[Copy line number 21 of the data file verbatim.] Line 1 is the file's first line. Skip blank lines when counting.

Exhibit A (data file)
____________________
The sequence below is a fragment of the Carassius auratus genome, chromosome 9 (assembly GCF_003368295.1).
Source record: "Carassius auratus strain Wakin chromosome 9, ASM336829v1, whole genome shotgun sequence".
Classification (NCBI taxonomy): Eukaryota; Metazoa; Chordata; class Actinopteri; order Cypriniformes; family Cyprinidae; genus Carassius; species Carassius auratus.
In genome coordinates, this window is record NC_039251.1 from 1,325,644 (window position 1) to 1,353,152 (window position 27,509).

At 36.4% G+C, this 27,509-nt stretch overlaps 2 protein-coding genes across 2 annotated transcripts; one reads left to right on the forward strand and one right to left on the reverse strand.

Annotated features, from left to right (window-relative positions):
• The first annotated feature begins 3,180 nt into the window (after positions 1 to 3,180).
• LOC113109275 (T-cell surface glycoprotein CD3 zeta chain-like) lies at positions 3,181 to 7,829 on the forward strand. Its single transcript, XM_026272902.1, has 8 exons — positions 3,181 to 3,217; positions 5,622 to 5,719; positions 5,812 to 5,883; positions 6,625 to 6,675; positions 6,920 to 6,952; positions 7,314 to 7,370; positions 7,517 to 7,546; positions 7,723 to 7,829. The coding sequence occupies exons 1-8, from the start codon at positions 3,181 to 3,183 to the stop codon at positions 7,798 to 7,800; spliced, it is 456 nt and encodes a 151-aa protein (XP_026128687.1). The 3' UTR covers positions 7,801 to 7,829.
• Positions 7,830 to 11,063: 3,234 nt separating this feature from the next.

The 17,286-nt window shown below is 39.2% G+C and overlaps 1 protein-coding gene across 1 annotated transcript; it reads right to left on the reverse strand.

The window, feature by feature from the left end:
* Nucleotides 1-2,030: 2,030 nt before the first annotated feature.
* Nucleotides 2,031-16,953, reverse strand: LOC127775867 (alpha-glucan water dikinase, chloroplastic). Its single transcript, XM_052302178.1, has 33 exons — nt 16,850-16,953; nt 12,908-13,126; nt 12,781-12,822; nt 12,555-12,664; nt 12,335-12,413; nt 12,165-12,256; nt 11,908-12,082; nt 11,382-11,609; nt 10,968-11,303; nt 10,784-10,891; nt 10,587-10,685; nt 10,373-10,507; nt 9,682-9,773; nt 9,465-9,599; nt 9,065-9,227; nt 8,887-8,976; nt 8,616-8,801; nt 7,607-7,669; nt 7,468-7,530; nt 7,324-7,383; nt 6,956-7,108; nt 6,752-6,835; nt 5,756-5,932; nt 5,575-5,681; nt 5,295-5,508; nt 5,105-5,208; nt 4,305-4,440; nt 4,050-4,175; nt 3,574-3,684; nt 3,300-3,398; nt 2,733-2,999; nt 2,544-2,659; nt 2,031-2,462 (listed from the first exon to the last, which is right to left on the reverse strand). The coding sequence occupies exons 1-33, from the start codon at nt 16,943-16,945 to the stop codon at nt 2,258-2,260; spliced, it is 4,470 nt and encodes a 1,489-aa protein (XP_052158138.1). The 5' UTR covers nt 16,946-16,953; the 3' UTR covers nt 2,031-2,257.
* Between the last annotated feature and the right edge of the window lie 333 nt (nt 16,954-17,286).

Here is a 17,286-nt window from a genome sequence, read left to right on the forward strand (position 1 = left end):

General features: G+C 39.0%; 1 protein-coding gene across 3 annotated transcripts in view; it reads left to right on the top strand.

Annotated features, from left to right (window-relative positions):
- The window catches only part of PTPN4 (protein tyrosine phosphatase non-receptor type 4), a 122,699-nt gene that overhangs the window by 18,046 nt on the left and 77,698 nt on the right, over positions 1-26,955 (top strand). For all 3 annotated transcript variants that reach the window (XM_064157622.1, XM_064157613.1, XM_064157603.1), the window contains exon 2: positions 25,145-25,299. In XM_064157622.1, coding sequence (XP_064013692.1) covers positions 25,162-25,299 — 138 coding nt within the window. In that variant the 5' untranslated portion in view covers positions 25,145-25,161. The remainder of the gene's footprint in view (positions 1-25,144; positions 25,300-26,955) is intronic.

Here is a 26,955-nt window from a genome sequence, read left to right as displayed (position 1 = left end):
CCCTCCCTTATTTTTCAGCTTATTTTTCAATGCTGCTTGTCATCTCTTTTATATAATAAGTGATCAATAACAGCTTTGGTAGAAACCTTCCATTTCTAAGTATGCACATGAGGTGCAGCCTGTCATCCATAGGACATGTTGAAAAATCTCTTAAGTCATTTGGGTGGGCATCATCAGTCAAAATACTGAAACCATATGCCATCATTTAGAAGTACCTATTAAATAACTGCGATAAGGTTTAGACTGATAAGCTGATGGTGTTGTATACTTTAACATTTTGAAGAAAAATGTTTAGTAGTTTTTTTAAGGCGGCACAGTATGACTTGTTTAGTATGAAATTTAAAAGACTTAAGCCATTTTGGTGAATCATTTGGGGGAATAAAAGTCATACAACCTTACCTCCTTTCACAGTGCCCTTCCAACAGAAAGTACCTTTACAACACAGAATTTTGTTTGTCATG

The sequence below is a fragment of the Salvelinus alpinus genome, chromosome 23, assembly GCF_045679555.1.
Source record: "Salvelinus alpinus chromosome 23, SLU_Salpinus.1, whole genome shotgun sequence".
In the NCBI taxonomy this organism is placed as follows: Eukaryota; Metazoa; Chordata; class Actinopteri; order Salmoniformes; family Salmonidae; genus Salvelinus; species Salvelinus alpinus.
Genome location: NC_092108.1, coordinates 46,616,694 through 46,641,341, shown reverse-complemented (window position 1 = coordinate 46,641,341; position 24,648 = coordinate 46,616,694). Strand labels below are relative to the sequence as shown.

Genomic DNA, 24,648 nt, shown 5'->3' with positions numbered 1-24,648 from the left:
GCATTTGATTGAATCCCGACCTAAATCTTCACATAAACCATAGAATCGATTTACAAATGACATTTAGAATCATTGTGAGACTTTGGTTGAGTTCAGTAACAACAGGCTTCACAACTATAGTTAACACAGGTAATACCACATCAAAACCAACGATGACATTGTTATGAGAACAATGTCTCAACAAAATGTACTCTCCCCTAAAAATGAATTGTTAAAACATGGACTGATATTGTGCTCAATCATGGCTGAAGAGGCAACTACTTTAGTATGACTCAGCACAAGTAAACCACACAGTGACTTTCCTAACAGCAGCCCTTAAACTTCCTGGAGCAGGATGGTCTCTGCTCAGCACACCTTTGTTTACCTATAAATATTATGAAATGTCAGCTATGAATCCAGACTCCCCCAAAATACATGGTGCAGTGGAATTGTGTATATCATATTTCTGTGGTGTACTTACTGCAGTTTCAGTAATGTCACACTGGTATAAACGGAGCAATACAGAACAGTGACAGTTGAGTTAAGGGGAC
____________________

The sequence below is a fragment of the Salvelinus alpinus genome, chromosome 23, assembly GCF_045679555.1.